The U.S. Court of Appeals for the D.C. Circuit on July 17, issued a decision vacating and remanding FERC orders challenged by Spiegel & McDiarmid on behalf of the City of Orangeburg, South Carolina. The decision is important to Orangeburg and a step forward in the city’s efforts to avail itself of the wholesale market opportunities promised under Order No. 888 and the Federal Energy Regulatory Commission’s (“FERC’s”) restructuring efforts.
Orangeburg’s struggle dates back to 2008 when it signed a 10-year contract to purchase electric power for its municipal electric system from a new supplier, Duke Energy Carolinas, at Duke’s average system costs. Orangeburg was thwarted in its efforts to implement the contract by decisions of the North Carolina Utilities Commission (“NCUC”) and by FERC’s refusals to address Orangeburg’s claims that the NCUC was interfering with FERC’s exclusive jurisdiction over wholesale sales in interstate commerce. The Court’s opinion notes that Orangeburg lost some $100 million in expected wholesale power savings due to the loss of the Duke contract.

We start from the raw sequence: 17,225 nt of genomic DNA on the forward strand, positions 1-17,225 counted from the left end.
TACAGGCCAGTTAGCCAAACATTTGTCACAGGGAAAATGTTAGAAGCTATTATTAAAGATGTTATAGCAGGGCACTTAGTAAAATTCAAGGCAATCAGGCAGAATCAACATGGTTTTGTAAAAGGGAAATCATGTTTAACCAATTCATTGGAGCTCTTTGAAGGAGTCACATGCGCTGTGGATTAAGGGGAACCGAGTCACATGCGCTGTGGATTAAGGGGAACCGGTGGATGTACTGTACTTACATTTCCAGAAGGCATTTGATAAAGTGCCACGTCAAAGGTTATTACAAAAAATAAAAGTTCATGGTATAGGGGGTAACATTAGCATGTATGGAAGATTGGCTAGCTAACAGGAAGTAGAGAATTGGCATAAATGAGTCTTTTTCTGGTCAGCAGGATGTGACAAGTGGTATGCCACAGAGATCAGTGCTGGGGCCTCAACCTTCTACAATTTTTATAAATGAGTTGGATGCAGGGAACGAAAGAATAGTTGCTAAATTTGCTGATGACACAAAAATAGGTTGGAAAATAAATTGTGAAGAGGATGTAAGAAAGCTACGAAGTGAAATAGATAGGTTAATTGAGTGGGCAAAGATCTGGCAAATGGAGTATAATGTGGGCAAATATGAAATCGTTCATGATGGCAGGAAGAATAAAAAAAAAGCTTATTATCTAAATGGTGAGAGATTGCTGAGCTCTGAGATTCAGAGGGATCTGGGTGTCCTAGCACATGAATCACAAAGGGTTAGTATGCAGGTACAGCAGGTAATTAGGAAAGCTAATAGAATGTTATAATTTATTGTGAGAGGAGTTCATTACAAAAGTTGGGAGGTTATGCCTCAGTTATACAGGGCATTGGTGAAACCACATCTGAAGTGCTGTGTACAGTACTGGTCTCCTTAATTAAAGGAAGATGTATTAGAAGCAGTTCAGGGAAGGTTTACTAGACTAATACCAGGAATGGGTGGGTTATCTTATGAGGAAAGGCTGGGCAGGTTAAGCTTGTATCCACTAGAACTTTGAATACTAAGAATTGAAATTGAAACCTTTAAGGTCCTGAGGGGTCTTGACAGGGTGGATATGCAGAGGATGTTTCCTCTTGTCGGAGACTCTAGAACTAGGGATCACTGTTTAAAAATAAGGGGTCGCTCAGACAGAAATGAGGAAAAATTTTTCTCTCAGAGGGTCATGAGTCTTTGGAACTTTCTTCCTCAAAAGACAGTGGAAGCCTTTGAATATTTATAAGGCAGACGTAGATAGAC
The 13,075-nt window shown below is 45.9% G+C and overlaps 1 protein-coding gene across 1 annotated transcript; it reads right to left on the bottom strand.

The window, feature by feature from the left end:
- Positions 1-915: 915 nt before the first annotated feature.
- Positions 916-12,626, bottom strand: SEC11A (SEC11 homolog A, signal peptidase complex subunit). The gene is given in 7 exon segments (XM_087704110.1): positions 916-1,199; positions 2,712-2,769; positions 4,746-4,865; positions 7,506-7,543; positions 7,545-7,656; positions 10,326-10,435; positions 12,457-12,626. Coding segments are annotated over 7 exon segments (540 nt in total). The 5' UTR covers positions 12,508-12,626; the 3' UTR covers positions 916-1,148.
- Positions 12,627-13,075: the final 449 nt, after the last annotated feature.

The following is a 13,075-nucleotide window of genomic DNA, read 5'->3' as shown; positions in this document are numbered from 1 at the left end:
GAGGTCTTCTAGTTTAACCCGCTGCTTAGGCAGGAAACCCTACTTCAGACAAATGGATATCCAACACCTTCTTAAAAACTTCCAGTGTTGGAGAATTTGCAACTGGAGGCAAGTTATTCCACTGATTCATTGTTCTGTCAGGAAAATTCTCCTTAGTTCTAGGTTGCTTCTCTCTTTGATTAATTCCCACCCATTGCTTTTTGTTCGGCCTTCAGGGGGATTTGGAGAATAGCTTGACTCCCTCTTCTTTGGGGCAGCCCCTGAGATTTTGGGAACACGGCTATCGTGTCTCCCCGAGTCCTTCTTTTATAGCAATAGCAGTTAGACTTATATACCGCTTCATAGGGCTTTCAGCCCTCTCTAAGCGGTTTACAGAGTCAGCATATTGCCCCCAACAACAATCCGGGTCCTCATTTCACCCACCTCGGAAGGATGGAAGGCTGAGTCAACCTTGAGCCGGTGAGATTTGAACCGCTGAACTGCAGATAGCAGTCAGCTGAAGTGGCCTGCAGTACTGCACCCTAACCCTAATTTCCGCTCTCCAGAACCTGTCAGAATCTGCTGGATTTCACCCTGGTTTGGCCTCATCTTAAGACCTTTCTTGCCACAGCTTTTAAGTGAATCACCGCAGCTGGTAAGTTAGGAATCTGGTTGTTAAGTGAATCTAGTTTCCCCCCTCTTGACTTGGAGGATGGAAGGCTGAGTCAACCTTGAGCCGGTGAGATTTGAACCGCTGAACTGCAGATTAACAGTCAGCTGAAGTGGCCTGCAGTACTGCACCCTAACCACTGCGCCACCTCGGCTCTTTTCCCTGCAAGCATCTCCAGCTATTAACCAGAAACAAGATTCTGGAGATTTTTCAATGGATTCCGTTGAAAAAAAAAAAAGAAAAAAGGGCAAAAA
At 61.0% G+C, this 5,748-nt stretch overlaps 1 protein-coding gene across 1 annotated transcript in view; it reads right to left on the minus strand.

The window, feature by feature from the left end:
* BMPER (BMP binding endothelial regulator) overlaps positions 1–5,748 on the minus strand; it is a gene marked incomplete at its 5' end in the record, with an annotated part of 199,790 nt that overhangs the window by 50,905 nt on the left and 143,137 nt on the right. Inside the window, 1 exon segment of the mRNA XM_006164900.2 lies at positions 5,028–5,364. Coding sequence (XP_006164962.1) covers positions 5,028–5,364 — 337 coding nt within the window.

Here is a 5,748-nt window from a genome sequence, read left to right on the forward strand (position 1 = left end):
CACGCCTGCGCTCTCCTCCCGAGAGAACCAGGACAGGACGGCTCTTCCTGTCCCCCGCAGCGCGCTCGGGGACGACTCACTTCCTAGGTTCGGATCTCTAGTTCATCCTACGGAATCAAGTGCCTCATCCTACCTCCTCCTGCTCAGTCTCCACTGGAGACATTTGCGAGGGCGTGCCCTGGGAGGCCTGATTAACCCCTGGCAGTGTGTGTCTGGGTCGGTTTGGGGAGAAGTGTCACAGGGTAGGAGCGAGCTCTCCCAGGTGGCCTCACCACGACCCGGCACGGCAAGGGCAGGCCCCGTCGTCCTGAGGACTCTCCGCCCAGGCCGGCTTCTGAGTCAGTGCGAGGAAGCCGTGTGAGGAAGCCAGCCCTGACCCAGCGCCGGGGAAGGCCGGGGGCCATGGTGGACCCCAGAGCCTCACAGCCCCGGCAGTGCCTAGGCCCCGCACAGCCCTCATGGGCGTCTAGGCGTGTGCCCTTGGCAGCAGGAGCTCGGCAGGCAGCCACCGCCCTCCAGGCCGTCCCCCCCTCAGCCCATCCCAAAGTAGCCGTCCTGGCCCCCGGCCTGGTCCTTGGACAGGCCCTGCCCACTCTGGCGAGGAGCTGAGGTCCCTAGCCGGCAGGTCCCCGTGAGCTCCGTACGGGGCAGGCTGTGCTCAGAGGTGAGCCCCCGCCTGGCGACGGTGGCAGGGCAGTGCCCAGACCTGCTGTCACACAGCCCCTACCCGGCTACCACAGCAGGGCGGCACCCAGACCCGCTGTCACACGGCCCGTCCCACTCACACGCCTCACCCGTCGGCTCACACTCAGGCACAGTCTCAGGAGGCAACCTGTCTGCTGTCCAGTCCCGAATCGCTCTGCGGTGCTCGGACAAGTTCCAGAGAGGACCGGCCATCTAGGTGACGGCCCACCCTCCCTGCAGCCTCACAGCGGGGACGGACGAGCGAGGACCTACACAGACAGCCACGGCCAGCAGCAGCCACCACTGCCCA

Orangeburg’s prior efforts at judicial review at the state level had been derailed on grounds of standing, mootness, and ripeness. Orangeburg subsequently challenged Duke’s and Progress’s proposed Joint Dispatch Agreement (“JDA”) at FERC on grounds that the JDA would operate in conjunction with and perpetuate the NCUC’s control over the utilities’ wholesale sales by means of state merger conditions. FERC approved the JDA over Orangeburg’s objections and on appeal unsuccessfully claimed Orangeburg lacked standing or should pursue it claims elsewhere. The court held otherwise.
The court of appeals has now squarely directed FERC on remand to answer the merits of Orangeburg’s objections that FERC is improperly allowing the disparate treatment of interstate wholesale customers and allowing the state commission to exercise control over wholesale sales. The court succinctly distilled these concerns by saying that “FERC loaded the gun” and “let NCUC grab hold of the gun by declining to preempt the state regulatory regime . . . .”
Orangeburg was represented on appeal by Spiegel & McDiarmid lawyers Jim Horwood, Peter Hopkins and Jessica Bell.